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photographer E-Yaji.
The Mary and George Bloch Collection: Part X  
Sotheby's, Hong Kong, 1 June 2015: Lot 10 

Lot 10

Lot 10
Treasury 6, no. 1208 (‘The Emperor’s Double’)

Iron-red and gold enamels on colourless glaze on porcelain; a double bottle with two convex lips and a single concave foot surrounded by a flat foot rim; moulded and carved with a foliate, framed panel on each main side enclosing a repeated-hexagon pattern reminiscent of a tortoise carapace but featuring a chrysanthemum flower head in each hexagon, the panels surrounded by a diaper pattern of fylfots (specifically, both swastika and sauvastika symbols) extending around the narrow sides, the shoulders with a band of formalized lingzhi heads beneath neck bands of leiwen beneath upper bands of raised bosses that are repeated around the outer foot rim beneath a base band of formalized lingzhi; the visible surfaces excepting the lips and foot rim covered with iron-red glaze; the foot inscribed in gold seal script, Jiaqing nian zhi 嘉慶年製 (‘Made in the Jiaqing era’), the interior divided into two compartments, each unglazed; the lips and foot rim painted with gold enamel
Imperial kilns, Jingdezhen, 1796–1820
Height: 6.9 cm
Mouths/lips: 0.60/1.74 cm
Stoppers: gold and iron-red enamels on colourless glaze on porcelain, moulded with a formalized chrysanthemum design, with the tops of the original silver spoons forming the finials; original

Condition report: Wear to the gilding on the lip, foot rim and edges of the stoppers. One or two barely perceptible chips to the red glaze in the centre of the flower designs

J. G. Lovell, Kent, England
H. Y. Duke & Son, Dorchester, 30 September 2004, lot 486
S. Marchant & Son, London June 2005
Robert Kleiner, June 2005

Treasury 6, no. 1208

Double bottles of this type seem to have been a development of the imperial moulded-porcelain fad in the mid-dynasty. The most common example of the type is usually unmarked, painted in famille rose enamels, and decorated with figures in a terraced garden (see, for instance, Hughes 2002, no. 258; Chinese Snuff Bottles 5, p. 52, fig. 20, and Ford 1982, no. 162). This version is much rarer and is clearly marked as from the Jiaqing period. From this bottle alone, it might be possible to conclude that a cinnabar lacquer bottle was the original inspiration. These diaper patterns were commonly used on lacquer wares, but usually only as a ground; it would be an unusual cinnabar lacquer piece that was decorated only with the diaper patterns.

The construction of this bottle is intriguing and may help throw some light on how moulded bottles in general were produced. The interior has the usual vertical mould joints running up the outer walls, but it also has them running up the dividing wall between the two containers, suggesting very strongly that they were moulded as two separate containers and then joined vertically at the centre. Since the design is seamlessly continuous, without a trace of any joints from the outside, it can only mean that a good deal of subsequent hand carving was involved, regardless of how much the mould may have dictated the design.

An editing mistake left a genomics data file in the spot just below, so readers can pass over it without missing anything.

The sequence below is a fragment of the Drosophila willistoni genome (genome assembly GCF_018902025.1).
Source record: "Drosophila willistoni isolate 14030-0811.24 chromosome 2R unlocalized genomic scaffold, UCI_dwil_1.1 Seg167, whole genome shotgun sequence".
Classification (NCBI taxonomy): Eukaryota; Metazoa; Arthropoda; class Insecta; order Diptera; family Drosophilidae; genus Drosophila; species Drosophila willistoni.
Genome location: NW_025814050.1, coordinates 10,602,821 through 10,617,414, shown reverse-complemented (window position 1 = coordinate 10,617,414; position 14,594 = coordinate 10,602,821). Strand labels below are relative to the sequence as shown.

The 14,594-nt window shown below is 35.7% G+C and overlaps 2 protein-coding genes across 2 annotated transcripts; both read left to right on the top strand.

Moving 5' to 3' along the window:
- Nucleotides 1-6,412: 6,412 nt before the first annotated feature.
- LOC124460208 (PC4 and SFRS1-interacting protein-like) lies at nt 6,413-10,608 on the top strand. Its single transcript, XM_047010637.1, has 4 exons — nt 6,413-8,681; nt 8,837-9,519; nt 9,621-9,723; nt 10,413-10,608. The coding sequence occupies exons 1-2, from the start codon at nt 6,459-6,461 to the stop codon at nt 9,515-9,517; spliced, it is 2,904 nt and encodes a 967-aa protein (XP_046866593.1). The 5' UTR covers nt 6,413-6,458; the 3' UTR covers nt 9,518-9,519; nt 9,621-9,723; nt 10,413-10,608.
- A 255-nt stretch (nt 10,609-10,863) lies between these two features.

The complete absence of any difference where the joins must be hidden raises the possibility that it was all carved by hand and that only the basic form was made from two joined moulds, but this hypothesis is undermined by the existence of one other example that appears to be identical and therefore must be from the same mould. It is in the American Museum of Natural History, New York, as part of the Drummond Bequest (formed prior to 1934).

The Drummond bottle is lacking its original stoppers, but the two here, which appear to be original, may support the idea that a larger series of these bottles was produced, which is in any case likely. The stoppers are not made to the same extraordinary standards as the bottle, suggesting they were separately produced in bulk for a series of bottles. Had only these two been produced, they would surely have been finished by the same hands that finished the bottle and would be a closer match. It is possible, of course, they are original stoppers for iron-red moulded porcelain bottles but just not for this one.

The quality and integrity of the design is quite astonishing, with every raised line that forms the various formalized patterns perfectly even in height above the solid ground plane, and equally impressive in the thickness of the raised lines, which seem impossibly even.

A telling feature of the thoughtfulness that preceded this level of quality is the way the orthogonal design of the leiwen has been accommodated to the curving form—no easy task, and achieved here with considerable sensitivity and a minimum of compromise to the parallel lines of the original design.


This is not the Sotheby’s sale catalogue. This is a product of Hugh Moss for the purposes of this website. For the catalogue details please refer to Sotheby’s website or request a copy of a printed sale catalogue from Sotheby’s


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